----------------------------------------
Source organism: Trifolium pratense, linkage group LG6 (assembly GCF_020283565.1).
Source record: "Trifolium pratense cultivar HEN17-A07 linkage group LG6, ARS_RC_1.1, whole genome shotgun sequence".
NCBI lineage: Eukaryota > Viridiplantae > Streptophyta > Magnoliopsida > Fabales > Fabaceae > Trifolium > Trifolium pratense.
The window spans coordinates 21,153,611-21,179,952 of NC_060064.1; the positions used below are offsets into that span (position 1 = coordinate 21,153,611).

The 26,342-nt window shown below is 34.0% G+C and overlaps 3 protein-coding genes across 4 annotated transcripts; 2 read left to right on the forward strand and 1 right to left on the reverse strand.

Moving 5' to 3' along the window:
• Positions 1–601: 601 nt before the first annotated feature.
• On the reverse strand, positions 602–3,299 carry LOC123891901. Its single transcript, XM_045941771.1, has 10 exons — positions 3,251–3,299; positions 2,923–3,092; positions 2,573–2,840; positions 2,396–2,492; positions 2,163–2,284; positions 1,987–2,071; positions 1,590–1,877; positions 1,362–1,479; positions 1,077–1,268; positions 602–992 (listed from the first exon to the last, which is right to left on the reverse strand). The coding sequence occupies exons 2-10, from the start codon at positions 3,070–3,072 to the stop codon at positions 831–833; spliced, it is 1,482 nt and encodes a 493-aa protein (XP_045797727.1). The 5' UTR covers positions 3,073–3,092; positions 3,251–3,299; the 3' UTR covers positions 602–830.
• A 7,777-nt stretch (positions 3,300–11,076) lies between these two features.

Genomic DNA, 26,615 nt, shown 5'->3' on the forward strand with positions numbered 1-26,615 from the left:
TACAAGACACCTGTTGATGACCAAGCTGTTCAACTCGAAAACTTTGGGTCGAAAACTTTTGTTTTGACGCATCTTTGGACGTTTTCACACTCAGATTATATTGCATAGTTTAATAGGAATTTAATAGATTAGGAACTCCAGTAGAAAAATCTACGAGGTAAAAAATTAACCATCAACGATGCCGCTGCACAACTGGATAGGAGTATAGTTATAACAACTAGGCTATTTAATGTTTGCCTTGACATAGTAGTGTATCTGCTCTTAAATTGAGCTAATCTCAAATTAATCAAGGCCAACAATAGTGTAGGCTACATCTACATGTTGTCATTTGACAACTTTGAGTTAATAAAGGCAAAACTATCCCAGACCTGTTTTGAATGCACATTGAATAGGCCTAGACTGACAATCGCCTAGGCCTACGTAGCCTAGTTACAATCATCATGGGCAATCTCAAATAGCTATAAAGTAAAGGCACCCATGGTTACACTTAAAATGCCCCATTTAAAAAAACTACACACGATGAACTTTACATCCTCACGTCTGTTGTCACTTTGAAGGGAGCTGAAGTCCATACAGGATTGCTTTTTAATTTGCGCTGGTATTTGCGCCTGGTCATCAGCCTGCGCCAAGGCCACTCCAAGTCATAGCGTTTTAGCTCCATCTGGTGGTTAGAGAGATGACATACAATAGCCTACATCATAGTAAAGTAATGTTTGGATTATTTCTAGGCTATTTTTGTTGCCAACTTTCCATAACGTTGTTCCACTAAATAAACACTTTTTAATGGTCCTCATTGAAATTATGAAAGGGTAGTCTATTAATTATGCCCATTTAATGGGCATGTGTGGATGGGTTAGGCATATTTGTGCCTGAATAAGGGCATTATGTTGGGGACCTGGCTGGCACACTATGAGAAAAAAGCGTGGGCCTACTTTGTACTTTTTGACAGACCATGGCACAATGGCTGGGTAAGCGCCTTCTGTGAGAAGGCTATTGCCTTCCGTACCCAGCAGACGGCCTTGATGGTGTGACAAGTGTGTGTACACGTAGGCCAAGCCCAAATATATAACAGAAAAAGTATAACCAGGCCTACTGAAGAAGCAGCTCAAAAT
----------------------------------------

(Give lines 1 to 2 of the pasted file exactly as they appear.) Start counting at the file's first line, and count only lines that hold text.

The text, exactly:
Source organism: Trifolium pratense, linkage group LG6 (assembly GCF_020283565.1).
Source record: "Trifolium pratense cultivar HEN17-A07 linkage group LG6, ARS_RC_1.1, whole genome shotgun sequence".